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Small Animal Imaging Gives Cancer Clues


PET imaging shows a breast cancer-like growth in a mouse. (Craig Abbey/UC Davis photo)

Advances in biomedical imaging are allowing UC Davis researchers to use mice more effectively to study cancers comparable to human disease. The system can distinguish different stages of cancer and could lead to more sensitive screening tests for cancer-fighting drugs.

Positron emission tomography (PET) is widely used for detecting and following cancer in human patients. It works by following short-lived radioactive tracers that are taken up by fast-growing cancer cells.

PET scanners used for humans don’t have the resolution to image an animal as small as a mouse. Researchers led by Simon Cherry, a professor of biomedical engineering at UC Davis, have developed a PET scanner sensitive enough to use with mice, and Craig Abbey, also in the Department of Biomedical Engineering, has developed image analysis methods to use the scanner to monitor tumors.

They’re working with cancer researchers Alexander Borowsky, Robert Cardiff and Jeffrey Gregg at the UC Davis Center for Comparative Medicine to study cancerous growths in mice similar to ductal carcinoma in situ (DCIS), a precursor to breast cancer in humans.

"With non-invasive imaging, we can follow the development of disease in one mouse over a long time period," Abbey said. The method is also more sensitive to changes in cancer growth, making it possible to look for small treatment effects.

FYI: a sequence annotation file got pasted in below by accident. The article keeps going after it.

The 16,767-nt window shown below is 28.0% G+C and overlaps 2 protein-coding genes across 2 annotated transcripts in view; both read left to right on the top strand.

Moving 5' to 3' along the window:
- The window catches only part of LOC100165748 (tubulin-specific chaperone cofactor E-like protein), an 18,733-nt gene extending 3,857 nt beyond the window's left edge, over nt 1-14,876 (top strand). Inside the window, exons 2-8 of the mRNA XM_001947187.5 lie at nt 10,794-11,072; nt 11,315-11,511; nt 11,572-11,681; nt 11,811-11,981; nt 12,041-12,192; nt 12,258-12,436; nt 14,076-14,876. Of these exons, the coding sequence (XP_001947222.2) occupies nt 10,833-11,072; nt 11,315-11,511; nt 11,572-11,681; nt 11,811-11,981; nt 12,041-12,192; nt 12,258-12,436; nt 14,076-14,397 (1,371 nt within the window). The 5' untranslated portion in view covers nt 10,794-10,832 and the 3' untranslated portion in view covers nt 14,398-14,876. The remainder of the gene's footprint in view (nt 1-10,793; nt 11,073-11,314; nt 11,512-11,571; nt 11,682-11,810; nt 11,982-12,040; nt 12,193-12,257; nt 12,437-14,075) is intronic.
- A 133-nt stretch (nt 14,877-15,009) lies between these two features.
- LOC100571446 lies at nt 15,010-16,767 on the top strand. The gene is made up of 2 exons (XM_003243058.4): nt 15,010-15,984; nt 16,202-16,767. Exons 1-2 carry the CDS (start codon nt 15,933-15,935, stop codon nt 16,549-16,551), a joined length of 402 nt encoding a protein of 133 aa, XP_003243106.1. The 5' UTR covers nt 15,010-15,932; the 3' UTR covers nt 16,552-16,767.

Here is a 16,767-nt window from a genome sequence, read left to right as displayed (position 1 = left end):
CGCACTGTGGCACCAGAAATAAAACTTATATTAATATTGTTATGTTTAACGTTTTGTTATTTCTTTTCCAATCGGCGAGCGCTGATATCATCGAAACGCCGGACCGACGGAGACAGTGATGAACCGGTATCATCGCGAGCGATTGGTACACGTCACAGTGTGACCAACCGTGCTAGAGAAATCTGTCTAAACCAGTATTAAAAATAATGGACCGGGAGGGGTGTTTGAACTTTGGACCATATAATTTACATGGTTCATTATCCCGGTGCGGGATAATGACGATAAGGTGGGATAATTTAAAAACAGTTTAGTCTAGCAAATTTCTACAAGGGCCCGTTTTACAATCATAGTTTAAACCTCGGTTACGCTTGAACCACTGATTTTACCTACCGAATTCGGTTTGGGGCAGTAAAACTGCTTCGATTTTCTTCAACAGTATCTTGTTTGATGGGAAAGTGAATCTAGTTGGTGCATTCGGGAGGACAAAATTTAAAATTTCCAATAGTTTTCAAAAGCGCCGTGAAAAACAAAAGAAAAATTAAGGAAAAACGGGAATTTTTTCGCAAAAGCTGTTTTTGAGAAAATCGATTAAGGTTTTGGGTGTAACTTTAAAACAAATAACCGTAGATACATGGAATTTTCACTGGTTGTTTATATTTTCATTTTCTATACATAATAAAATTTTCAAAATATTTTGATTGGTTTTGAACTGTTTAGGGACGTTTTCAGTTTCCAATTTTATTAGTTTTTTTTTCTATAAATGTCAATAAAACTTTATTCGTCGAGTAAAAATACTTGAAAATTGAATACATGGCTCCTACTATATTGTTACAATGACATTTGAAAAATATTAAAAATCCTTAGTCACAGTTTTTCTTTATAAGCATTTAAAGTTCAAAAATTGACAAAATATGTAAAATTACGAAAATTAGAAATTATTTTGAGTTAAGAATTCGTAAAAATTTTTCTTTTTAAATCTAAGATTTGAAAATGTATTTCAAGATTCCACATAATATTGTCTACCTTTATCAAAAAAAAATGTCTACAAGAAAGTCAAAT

Most invasive breast cancers are thought to develop from DCIS, and standard care is to remove the entire area involved, Borowsky said. Based on the appearance of a DCIS under the microscope, doctors can estimate how quickly it could become a more aggressive, invasive form if not completely removed, he said. The new PET technology allows researchers to follow the same changes in a mouse without surgery.

"Not only can we see the DCIS-like lesion, but we can detect the earliest transition to an invasive tumor," Borowsky said. The model could be used to test treatments that would slow or stop that transition in human patients, as well as to ask basic questions about how cancers develop.

The work was published July 26 in Proceedings of the National Academy of Sciences of the USA online.

Andy Fell | EurekAlert!
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